perfectly conformable to truth. Satisfied with this identity of imiscarcely visible; being found between the incident light

, and that adaptation of that characteristic expression, so essential to the higher

order of Historic Painting. In his works of that description, if we of the reflex PD, U D. Da Vinci, cap. 83. (The leller G, at the extremity of the parallel 10 A U through P, has been inadvertently

look for the fidelity of the Historian, he will be found, like other

artists of his Country, little scrupulous in point of accuracy. He omitted in the plate.) Obs. 47. of various reflexes the most powerful comes from the propriety of the costume, nor the accessories best suited to the sub

neither presents us with the precise locality of the scene, the striet least distance. (Cap. 78. 124.) Obs. 48. The darkness of the ground receiving a reflex (whether ject, attributes so estimable in the works of those Painters who con

sulted the best models of antiquity. that darkness be made by the local colour of the ground, or from

Raffaelle and Titian, says Sir Joshua Reynolds, (in his eleventh its being in shade) causes a sensible difference in the brightness of the reflex. If the reflex be cast ou a light or bright ground it will Discourse,) seem to have looked at Nature for different purposes; not appear to impart much light, but when cast on a dark and shady they both had the power of extending their view to the whole ; but ground, will be more distinctly visible in proportion to the depth of

one looked only for the general effect as produced by fore, the other shade receiving it. (Cap. 82. 86.)

as produced by colour. We cannot, he adds, entirely refuse to Titian Colour.-Obs. 49. When a reflex from a coloured surface falls

the merit of attending to the general form of his object as well as on another surface of the same colour, the latter becomes more vivid.

colour ; but his deficiency lay, a deficiency at least when he is com. Thus in the folds of drapery the local colour is deeper and more vivid pared with Raffaelle, in not possessing the power, like him, of corwhere light is reflected by one part of a fold upon any other part.

recting the form of his model by any general idea of beauty in his The reflexes, in like manner, of the human skin, are of a deeper and

own mind. In his colouring, he was large and general, as in his redder carnation, when in the vicinity of other carnations. (Cap. 81. design he was minute and partial : in the one he was a genius, in

the other not much above a copier. 125.) The same appearances are given by reflexes from one object

“As Titian," continues Mr. Northcote, "contented himself with a upon any other separate object of the same colour. Suppose L

faithful representation of Nature, his forms were fine when he found (plate vii . fig. 7) a light, Z V a body directly illuminated by it; X

them in his model. If, like Raffaelle, he had been inspin-d by a another body, out of the reach of L, and only receiving light from Z V, which is supposed of a red colour. In this case the light com

genuine love of the beautiful, it might have led him to have courted

it in selected Nature, or in her more attractive charms as found in municated from Z V, deriving its hue from the local colour of the body, will tinge with red the opposite body X: so that if X were of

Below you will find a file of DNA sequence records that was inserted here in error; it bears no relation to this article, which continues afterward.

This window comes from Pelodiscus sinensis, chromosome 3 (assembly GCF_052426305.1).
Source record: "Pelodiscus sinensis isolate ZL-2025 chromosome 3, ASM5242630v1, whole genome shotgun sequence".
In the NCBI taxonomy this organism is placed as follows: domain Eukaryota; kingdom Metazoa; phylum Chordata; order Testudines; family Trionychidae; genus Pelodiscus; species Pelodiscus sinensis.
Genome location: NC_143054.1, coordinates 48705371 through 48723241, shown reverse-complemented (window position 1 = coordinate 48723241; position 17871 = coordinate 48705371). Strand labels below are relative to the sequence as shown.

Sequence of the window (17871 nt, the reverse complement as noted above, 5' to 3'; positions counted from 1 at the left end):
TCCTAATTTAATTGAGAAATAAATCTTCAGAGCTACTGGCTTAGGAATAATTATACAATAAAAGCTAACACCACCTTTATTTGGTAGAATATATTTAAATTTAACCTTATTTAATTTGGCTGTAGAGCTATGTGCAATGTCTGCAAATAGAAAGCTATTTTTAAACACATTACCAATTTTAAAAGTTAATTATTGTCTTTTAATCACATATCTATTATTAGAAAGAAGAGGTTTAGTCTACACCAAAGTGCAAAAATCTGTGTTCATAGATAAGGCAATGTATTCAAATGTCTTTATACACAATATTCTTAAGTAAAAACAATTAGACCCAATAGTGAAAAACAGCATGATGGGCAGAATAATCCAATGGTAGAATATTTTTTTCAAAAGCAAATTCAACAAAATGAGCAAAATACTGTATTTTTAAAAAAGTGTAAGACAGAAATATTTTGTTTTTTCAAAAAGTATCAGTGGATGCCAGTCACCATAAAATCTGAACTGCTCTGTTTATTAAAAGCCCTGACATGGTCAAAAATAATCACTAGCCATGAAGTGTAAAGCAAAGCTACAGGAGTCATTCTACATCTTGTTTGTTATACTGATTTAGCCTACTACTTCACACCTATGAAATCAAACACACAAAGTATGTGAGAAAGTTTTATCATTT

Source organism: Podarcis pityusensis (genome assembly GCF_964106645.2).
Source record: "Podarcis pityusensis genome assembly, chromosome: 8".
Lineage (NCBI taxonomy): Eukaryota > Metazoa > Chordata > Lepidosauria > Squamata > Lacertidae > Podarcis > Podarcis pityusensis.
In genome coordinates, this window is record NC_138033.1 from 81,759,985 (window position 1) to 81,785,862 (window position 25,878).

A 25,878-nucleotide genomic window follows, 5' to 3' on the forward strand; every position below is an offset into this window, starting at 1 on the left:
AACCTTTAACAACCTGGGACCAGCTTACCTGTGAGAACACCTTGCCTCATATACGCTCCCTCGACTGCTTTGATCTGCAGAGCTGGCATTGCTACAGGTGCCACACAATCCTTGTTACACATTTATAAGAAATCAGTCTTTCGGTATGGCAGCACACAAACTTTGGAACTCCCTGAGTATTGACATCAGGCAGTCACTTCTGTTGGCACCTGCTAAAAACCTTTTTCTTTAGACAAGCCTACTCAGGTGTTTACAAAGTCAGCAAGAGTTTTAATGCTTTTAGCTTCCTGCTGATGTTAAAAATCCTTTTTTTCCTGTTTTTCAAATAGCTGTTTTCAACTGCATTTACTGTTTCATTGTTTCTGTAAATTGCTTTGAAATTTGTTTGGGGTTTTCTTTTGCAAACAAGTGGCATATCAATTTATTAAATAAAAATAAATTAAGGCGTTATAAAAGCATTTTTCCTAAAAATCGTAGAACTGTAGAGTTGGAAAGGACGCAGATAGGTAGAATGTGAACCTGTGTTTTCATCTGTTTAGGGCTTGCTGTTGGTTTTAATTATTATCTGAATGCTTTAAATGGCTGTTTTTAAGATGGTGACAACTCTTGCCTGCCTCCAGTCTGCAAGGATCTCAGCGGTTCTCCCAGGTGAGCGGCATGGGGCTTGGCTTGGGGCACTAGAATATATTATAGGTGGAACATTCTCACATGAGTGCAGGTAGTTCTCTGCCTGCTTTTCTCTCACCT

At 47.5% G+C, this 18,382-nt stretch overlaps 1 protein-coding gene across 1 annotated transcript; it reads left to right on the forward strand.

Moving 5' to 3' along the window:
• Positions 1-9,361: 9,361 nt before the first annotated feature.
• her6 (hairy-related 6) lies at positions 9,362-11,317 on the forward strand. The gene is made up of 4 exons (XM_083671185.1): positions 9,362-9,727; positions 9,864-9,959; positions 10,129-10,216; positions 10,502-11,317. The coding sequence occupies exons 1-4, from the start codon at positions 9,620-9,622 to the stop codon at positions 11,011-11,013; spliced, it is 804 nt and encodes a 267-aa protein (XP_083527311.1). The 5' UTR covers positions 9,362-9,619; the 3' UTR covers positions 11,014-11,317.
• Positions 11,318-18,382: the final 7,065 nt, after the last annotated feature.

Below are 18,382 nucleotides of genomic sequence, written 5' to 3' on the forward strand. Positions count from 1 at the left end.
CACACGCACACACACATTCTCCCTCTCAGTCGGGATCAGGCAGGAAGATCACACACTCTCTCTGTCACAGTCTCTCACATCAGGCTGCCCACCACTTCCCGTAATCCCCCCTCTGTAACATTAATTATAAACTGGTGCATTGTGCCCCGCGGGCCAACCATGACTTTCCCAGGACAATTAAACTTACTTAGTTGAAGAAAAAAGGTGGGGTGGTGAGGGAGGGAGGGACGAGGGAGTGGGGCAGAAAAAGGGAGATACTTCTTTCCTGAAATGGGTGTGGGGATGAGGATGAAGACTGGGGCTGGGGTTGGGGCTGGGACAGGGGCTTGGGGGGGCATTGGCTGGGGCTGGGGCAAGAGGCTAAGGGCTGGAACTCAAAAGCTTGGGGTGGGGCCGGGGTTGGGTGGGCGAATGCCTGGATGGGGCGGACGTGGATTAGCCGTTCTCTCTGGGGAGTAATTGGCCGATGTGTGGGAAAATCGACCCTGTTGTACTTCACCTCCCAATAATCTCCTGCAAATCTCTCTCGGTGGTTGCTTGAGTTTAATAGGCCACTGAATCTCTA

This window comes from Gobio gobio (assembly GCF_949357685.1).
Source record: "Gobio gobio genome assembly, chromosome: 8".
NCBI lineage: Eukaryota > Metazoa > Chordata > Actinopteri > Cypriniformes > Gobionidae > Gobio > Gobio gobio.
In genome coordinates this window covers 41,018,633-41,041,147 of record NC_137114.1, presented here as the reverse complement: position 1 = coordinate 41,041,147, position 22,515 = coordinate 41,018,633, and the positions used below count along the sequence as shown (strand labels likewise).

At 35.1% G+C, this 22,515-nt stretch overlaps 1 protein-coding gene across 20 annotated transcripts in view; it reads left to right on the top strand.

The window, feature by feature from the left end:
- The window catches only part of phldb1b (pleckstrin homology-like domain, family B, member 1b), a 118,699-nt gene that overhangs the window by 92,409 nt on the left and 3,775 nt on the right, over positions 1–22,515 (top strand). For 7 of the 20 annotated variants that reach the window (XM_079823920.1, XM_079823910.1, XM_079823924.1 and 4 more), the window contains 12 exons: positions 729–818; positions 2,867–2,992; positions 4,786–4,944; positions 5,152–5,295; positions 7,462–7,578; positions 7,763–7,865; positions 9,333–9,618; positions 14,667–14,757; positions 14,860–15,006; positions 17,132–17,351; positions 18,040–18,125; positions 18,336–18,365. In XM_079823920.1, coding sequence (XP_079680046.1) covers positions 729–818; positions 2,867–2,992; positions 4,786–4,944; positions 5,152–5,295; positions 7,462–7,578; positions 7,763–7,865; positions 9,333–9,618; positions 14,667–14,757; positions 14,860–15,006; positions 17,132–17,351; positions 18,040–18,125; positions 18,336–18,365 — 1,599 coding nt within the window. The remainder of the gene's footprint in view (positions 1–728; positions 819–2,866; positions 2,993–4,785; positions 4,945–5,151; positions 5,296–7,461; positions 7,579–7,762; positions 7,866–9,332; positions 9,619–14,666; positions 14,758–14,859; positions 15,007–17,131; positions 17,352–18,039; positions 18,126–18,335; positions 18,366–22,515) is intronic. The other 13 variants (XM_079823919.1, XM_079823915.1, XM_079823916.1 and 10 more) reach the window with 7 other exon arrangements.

the polished graces of the antique. The purity of his design thus a red colour before, its reduess will now be heightened and rendered

united to the enchanting magic of his colouring, would have stamped much brighter than the red of ZV; but supposing X to have been

him the most accomplished master the Art has produced." Northeute, yellow before, then a colour will result which partakes of both. (Cap. Life of Tiliun, vol. ii. p. 60. 117. 125.)

Note (E.) Obx. 56. Where different coloured reflexes having the same degree of light are cast upon any colourless surface, the latter will “In Titian's pictures the tones are so subtly melted, as to leave receive its deepest tinge from the nearest reflex, and will receive no intimation of the colours which were on his palette, and it is. likewise various additional tints from the others proportioned to perhaps in that respect that his system of colouring differs so essentheir nearness. The object, therefore, reflecting its colour with the tially from that of Rubens, who was accustomed to place his colours greatest vigour upon an opposite body is that which has no colour one near the other with a slight blending of the tints. He observed near it, but of its own kind; and on the contrary of all reflexes, that that in Nature every object offered a particular surface or character, produced by the greatest number of ubjects of different colours will transparent, opaque, rude, or polished; and that these objects differeu be the most dim and confused. (Cap. 86. 124.) This phenomenon in the strength of their tints and in the depth of their shadows la may be thus illustrated. Let P (plate vii. fig. 6) be a yellow this diversity he discovered the generality and perfection of his Art. colour reflected upon the point D of the spherical interior B G DA, In imitating Nature, he took, as Mengs observes, the principle for and let the blue colour U have its reflex upon the same point D. the whole. His fleshy tones, composed in Nature chiefly of dem By the mixture of these two colours in D the reflex will be converted tints, he represented totally by demitints, while he divested altogeiher into a green, if the ground be white. (Cap. 85.) For a white surface of demitints those parts in which few were discernible in Nature. is better disposed than any other for the reception of a coloured re- By these means he arrived at an indescribable perfection of colou flex. (Cap. 123.)